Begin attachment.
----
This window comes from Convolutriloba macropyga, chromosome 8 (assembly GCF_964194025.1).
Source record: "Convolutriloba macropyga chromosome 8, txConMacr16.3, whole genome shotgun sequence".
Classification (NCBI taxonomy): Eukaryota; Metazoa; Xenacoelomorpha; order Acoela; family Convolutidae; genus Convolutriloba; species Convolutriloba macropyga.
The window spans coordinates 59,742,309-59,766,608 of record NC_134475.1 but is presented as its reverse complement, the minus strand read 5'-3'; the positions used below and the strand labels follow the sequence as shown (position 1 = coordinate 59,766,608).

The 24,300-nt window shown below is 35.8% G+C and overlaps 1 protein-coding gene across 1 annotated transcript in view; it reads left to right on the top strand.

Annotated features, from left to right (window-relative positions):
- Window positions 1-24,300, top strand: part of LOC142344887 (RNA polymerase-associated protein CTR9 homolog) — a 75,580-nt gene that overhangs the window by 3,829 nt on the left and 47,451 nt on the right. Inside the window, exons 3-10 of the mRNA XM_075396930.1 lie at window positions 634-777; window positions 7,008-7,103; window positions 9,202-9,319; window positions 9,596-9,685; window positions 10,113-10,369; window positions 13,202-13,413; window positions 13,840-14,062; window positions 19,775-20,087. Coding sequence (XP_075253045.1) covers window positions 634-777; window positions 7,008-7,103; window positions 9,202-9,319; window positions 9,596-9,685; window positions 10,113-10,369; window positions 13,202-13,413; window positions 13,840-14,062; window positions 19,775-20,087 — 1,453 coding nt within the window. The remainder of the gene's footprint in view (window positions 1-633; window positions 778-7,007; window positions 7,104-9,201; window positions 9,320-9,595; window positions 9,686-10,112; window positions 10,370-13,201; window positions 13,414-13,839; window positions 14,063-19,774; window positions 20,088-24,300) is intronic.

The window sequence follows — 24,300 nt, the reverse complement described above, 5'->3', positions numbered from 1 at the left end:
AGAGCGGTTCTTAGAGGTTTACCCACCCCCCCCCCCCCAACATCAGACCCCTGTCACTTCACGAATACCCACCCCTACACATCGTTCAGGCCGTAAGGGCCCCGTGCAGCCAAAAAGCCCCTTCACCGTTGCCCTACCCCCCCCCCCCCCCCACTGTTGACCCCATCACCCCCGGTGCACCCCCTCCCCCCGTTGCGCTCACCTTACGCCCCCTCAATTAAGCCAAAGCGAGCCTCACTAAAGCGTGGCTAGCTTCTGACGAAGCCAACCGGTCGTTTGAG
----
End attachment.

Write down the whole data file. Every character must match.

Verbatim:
This window comes from Convolutriloba macropyga, chromosome 8 (assembly GCF_964194025.1).
Source record: "Convolutriloba macropyga chromosome 8, txConMacr16.3, whole genome shotgun sequence".
Classification (NCBI taxonomy): Eukaryota; Metazoa; Xenacoelomorpha; order Acoela; family Convolutidae; genus Convolutriloba; species Convolutriloba macropyga.
The window spans coordinates 59,742,309-59,766,608 of record NC_134475.1 but is presented as its reverse complement, the minus strand read 5'-3'; the positions used below and the strand labels follow the sequence as shown (position 1 = coordinate 59,766,608).

The 24,300-nt window shown below is 35.8% G+C and overlaps 1 protein-coding gene across 1 annotated transcript in view; it reads left to right on the top strand.

Annotated features, from left to right (window-relative positions):
- Window positions 1-24,300, top strand: part of LOC142344887 (RNA polymerase-associated protein CTR9 homolog) — a 75,580-nt gene that overhangs the window by 3,829 nt on the left and 47,451 nt on the right. Inside the window, exons 3-10 of the mRNA XM_075396930.1 lie at window positions 634-777; window positions 7,008-7,103; window positions 9,202-9,319; window positions 9,596-9,685; window positions 10,113-10,369; window positions 13,202-13,413; window positions 13,840-14,062; window positions 19,775-20,087. Coding sequence (XP_075253045.1) covers window positions 634-777; window positions 7,008-7,103; window positions 9,202-9,319; window positions 9,596-9,685; window positions 10,113-10,369; window positions 13,202-13,413; window positions 13,840-14,062; window positions 19,775-20,087 — 1,453 coding nt within the window. The remainder of the gene's footprint in view (window positions 1-633; window positions 778-7,007; window positions 7,104-9,201; window positions 9,320-9,595; window positions 9,686-10,112; window positions 10,370-13,201; window positions 13,414-13,839; window positions 14,063-19,774; window positions 20,088-24,300) is intronic.

The window sequence follows — 24,300 nt, the reverse complement described above, 5'->3', positions numbered from 1 at the left end:
AGAGCGGTTCTTAGAGGTTTACCCACCCCCCCCCCCCCAACATCAGACCCCTGTCACTTCACGAATACCCACCCCTACACATCGTTCAGGCCGTAAGGGCCCCGTGCAGCCAAAAAGCCCCTTCACCGTTGCCCTACCCCCCCCCCCCCCCCACTGTTGACCCCATCACCCCCGGTGCACCCCCTCCCCCCGTTGCGCTCACCTTACGCCCCCTCAATTAAGCCAAAGCGAGCCTCACTAAAGCGTGGCTAGCTTCTGACGAAGCCAACCGGTCGTTTGAG